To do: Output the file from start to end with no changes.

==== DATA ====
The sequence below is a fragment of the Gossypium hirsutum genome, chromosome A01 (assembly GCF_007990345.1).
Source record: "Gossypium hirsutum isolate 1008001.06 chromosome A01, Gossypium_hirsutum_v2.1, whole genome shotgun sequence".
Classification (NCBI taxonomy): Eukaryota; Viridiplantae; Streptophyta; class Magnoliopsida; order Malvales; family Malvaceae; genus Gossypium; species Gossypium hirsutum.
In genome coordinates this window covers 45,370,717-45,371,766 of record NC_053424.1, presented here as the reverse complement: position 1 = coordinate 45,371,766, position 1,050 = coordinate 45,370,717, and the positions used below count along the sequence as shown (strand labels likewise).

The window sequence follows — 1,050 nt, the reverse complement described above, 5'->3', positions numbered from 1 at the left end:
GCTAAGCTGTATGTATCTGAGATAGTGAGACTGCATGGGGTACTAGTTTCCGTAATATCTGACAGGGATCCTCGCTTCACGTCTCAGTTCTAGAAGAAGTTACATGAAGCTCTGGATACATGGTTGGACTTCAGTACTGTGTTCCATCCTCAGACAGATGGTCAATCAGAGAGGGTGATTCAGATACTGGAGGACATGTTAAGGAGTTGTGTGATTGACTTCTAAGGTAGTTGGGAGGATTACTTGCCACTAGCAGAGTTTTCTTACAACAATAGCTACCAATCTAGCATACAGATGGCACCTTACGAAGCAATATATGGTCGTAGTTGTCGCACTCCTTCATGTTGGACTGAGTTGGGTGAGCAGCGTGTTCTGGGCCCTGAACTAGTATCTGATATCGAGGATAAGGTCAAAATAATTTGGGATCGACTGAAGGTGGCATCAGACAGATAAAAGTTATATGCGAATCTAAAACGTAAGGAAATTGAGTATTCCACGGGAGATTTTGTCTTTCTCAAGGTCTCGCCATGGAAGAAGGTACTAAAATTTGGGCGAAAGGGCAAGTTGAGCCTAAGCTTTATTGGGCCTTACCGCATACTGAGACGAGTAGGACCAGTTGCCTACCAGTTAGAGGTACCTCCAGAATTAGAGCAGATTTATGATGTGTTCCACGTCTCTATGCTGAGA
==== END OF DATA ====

The sequence below is a fragment of the Gossypium hirsutum genome, chromosome A01 (assembly GCF_007990345.1).
Source record: "Gossypium hirsutum isolate 1008001.06 chromosome A01, Gossypium_hirsutum_v2.1, whole genome shotgun sequence".
Classification (NCBI taxonomy): Eukaryota; Viridiplantae; Streptophyta; class Magnoliopsida; order Malvales; family Malvaceae; genus Gossypium; species Gossypium hirsutum.
In genome coordinates this window covers 45,370,717-45,371,766 of record NC_053424.1, presented here as the reverse complement: position 1 = coordinate 45,371,766, position 1,050 = coordinate 45,370,717, and the positions used below count along the sequence as shown (strand labels likewise).

The window sequence follows — 1,050 nt, the reverse complement described above, 5'->3', positions numbered from 1 at the left end:
GCTAAGCTGTATGTATCTGAGATAGTGAGACTGCATGGGGTACTAGTTTCCGTAATATCTGACAGGGATCCTCGCTTCACGTCTCAGTTCTAGAAGAAGTTACATGAAGCTCTGGATACATGGTTGGACTTCAGTACTGTGTTCCATCCTCAGACAGATGGTCAATCAGAGAGGGTGATTCAGATACTGGAGGACATGTTAAGGAGTTGTGTGATTGACTTCTAAGGTAGTTGGGAGGATTACTTGCCACTAGCAGAGTTTTCTTACAACAATAGCTACCAATCTAGCATACAGATGGCACCTTACGAAGCAATATATGGTCGTAGTTGTCGCACTCCTTCATGTTGGACTGAGTTGGGTGAGCAGCGTGTTCTGGGCCCTGAACTAGTATCTGATATCGAGGATAAGGTCAAAATAATTTGGGATCGACTGAAGGTGGCATCAGACAGATAAAAGTTATATGCGAATCTAAAACGTAAGGAAATTGAGTATTCCACGGGAGATTTTGTCTTTCTCAAGGTCTCGCCATGGAAGAAGGTACTAAAATTTGGGCGAAAGGGCAAGTTGAGCCTAAGCTTTATTGGGCCTTACCGCATACTGAGACGAGTAGGACCAGTTGCCTACCAGTTAGAGGTACCTCCAGAATTAGAGCAGATTTATGATGTGTTCCACGTCTCTATGCTGAGA